“Dissatisfaction that is more forceful than the status quo”

 

 While I’m a firm believer in learning to be content where we are, there must also be a measure of dissatisfaction with things always being the same.

Contentment helps us learn to survive and be happy with what we have. Dissatisfaction helps propel us forward to better things that we know can be achieved. While we cannot live in a state of unhappy dissatisfaction, we can use that dissatisfaction to grow our measure of success.

Aren’t you content? Yes and no, I can let the contentment go by allowing many things to tempt me to step out of contentment, just like you. What things interfere with contentment?  How about stress, anxiety, worry, striving, jealousy, greed, envy, bitterness, angry, fear, insecurity, or uneasiness?  

For many years, I was able to think of contentment only in terms of material possessions.

During that time, if you asked me why people are not content, my automatic answer was, “Because they want more and more stuff without appreciating what they already have.” Unfortunately, my canned response didn’t bring me much comfort as I worked through my own issues with contentment.

I never struggled with wanting a larger home or fancier car or designer labels in my closet. My challenge was fretting over whether our lives would work out the way I thought they should. I was raised with the belief that if you work hard and stay out of trouble, you will get ahead in life. As good as this notion sounds, unfortunately it has not always been our experience in real life.

 In the same way, your contentment issues may have nothing to do with material possessions but rather with circumstances challenging situations in life that haven’t improved despite your best efforts.   There needs to be a balance between satisfaction with fine accomplishments and striving to do better.  That’s where my organization is right now. We want to grow and expand.  A lot of good companies go bad because they do not go outside of the box. Blockbuster is an example of a company that used to be the #1 movie rental store.  However innovators such as Netflix and Redbox quickly emerged, making it cheaper and easier for us to rent movies. Each found their own niche, i.e. Redbox machines at the local grocery store and gas stations and Netflix mailing movies to people’s home and now  leveraging XBOX and Wii to capture more clients.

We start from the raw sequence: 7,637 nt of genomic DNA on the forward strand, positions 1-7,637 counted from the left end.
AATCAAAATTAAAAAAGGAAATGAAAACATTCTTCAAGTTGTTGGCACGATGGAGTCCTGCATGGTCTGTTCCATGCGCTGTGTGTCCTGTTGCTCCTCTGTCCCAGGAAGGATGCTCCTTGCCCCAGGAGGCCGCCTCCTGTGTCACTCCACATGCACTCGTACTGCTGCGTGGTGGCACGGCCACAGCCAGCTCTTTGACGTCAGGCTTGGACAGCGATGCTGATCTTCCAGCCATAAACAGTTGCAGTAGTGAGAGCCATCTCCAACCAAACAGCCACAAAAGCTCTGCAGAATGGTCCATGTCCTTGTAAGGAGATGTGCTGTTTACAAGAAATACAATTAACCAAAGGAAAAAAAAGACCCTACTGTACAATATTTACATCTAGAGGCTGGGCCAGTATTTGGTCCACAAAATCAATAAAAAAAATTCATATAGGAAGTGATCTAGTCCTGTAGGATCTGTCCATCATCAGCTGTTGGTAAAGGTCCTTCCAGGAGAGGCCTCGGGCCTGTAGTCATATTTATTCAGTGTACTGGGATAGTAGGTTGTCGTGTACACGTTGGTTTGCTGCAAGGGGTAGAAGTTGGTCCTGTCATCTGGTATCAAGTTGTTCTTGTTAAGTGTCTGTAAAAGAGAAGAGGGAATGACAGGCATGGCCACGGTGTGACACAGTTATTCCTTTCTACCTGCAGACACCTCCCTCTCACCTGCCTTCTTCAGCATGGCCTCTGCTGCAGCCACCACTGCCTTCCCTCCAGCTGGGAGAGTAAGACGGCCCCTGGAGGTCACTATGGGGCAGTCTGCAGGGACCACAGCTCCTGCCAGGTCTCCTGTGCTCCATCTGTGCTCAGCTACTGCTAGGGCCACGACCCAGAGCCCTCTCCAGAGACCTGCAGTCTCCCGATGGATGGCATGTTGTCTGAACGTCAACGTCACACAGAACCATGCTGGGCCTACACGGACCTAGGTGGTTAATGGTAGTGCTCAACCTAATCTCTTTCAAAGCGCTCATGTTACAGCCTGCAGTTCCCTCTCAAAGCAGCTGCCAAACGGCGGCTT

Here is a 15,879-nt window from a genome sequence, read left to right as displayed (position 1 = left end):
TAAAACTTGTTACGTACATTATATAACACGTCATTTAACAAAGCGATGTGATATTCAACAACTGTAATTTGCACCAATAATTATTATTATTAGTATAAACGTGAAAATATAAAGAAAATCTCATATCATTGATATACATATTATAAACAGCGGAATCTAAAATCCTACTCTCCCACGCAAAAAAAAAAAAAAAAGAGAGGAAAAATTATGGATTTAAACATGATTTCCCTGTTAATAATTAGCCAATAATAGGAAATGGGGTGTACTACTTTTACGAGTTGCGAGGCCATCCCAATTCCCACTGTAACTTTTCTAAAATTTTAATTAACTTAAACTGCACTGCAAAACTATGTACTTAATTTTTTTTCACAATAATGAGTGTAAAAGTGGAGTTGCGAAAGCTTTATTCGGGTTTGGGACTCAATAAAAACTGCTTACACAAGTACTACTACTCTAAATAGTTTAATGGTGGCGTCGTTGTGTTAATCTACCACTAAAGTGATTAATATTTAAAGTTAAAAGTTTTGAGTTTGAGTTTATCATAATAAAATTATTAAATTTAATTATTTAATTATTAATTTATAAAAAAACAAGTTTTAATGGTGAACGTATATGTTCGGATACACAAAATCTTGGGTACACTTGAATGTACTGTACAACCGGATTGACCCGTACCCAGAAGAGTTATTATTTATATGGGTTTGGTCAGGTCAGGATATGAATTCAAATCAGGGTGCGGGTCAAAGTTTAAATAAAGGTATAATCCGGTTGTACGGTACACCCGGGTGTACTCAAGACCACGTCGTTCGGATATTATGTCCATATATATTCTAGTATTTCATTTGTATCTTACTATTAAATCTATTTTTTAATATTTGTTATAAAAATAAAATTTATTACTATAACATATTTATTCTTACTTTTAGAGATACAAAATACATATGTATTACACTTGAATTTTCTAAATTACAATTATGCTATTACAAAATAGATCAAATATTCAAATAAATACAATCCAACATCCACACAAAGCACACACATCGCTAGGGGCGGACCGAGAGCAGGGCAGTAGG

Evaluate the status quo

This aspect of leadership concerns the mandate for change.  Leaders should strive to create “a burning platform” for change.  The status quo, or current state of affairs, must be carefully described and evaluated.  Two aspects of this challenge are conducting the diagnosis and creating dissatisfaction.

 

Diagnose the status quo.  Leaders must first diagnose the status quo and determine why change is necessary.  Leaders should assemble evidence in support of the change.  This begins with the leader taking stock of his or her own role in the change.  Accountability on the part of the leader will result in more credibility when the leader asks for others to be held accountable.  In addition, the status quo should be evaluated for the overall organization as well as its component parts.  In diagnosis, leaders must draw attention to performance, which should be described with objective metrics.   

 

Create dissatisfaction with the status quo.  Performance metrics are also useful for creating dissatisfaction with the status quo.  A sense of urgency will come from understanding how performance will suffer if the change does not occur.  It is important for leaders to create dissatisfaction with humility and without assigning blame.  Change is a necessary part of every organization.  Everyone involved in the change effort must be “in the same boat” and understand why the status quo will lead to failure. 

Many people are stuck between satisfied and dissatisfied, but won’t make the change.  If you want to be happy in all areas of your life – get dissatisfied with the status quo.

 

About Matt Sileno: Matt Sileno, the President/Founder of The Intuitive Group, Inc. is no stranger to hard work and overcoming adversity. He has taken his small Sales and Marketing Firm to new heights working directly with Fortune 100 and Fortune 500 companies across the U.S.

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About The Intuitive Group, Inc.

The Intuitive Group, Inc. is a privately owned company that performs sales, client acquisitions, and retention for Fortune 100 companies. We perform face-to-face sales and customer service with the small to mid-sized customers of our Fortune 100 clients; a proven method for winning new customers. Direct mail, telemarketing, and media advertising fail while our approach to sales achieves a success rate unheard of in other marketing strategies.

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